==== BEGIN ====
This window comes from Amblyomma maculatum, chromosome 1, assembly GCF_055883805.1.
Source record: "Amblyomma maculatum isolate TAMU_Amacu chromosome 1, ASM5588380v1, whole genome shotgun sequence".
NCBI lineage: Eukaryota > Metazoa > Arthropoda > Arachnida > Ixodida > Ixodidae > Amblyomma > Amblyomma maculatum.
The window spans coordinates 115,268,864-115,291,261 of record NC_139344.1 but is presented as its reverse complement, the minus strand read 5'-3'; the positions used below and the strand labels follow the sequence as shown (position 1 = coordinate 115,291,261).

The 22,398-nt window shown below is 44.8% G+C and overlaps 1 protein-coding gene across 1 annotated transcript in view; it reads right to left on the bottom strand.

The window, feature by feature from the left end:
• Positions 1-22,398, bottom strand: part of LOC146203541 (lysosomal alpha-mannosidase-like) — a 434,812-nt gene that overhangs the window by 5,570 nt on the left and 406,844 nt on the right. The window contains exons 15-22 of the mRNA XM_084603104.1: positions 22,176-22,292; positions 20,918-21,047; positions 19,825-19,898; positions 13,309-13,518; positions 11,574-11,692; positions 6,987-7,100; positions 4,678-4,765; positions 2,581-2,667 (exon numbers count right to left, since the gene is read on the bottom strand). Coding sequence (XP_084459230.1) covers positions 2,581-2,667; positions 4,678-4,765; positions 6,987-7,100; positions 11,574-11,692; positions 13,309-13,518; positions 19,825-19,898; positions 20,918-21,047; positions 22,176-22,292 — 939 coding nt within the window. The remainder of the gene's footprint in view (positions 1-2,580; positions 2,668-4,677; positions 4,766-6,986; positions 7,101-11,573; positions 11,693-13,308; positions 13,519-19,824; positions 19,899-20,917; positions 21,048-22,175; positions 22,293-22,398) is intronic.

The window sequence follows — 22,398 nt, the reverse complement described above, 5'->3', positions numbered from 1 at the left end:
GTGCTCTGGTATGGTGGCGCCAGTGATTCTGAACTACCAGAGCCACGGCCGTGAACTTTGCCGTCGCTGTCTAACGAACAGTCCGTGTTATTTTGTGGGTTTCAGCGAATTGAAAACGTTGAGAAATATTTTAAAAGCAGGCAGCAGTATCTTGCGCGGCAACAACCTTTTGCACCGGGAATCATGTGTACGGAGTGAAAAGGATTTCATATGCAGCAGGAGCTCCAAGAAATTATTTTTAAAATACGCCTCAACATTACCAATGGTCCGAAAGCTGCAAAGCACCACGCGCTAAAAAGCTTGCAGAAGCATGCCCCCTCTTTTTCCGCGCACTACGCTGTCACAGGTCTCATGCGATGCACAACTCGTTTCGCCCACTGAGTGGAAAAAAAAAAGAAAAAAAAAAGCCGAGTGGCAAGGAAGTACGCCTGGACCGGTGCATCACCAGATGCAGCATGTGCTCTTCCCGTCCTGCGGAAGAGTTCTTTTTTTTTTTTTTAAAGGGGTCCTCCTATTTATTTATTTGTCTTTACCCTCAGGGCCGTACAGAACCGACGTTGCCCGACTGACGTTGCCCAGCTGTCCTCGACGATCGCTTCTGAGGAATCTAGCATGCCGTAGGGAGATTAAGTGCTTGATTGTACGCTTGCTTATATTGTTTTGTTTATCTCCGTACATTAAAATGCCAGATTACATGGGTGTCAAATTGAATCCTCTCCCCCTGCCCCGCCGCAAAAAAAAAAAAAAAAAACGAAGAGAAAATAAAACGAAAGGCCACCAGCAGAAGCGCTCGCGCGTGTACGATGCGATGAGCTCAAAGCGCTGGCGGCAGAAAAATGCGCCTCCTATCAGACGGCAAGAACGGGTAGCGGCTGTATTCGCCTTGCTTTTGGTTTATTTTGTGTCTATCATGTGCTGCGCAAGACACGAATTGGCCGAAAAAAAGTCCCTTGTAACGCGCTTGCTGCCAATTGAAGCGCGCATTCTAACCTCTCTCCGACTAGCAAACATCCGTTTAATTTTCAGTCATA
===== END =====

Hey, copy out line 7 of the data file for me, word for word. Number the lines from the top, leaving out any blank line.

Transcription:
• Positions 1-22,398, bottom strand: part of LOC146203541 (lysosomal alpha-mannosidase-like) — a 434,812-nt gene that overhangs the window by 5,570 nt on the left and 406,844 nt on the right. The window contains exons 15-22 of the mRNA XM_084603104.1: positions 22,176-22,292; positions 20,918-21,047; positions 19,825-19,898; positions 13,309-13,518; positions 11,574-11,692; positions 6,987-7,100; positions 4,678-4,765; positions 2,581-2,667 (exon numbers count right to left, since the gene is read on the bottom strand). Coding sequence (XP_084459230.1) covers positions 2,581-2,667; positions 4,678-4,765; positions 6,987-7,100; positions 11,574-11,692; positions 13,309-13,518; positions 19,825-19,898; positions 20,918-21,047; positions 22,176-22,292 — 939 coding nt within the window. The remainder of the gene's footprint in view (positions 1-2,580; positions 2,668-4,677; positions 4,766-6,986; positions 7,101-11,573; positions 11,693-13,308; positions 13,519-19,824; positions 19,899-20,917; positions 21,048-22,175; positions 22,293-22,398) is intronic.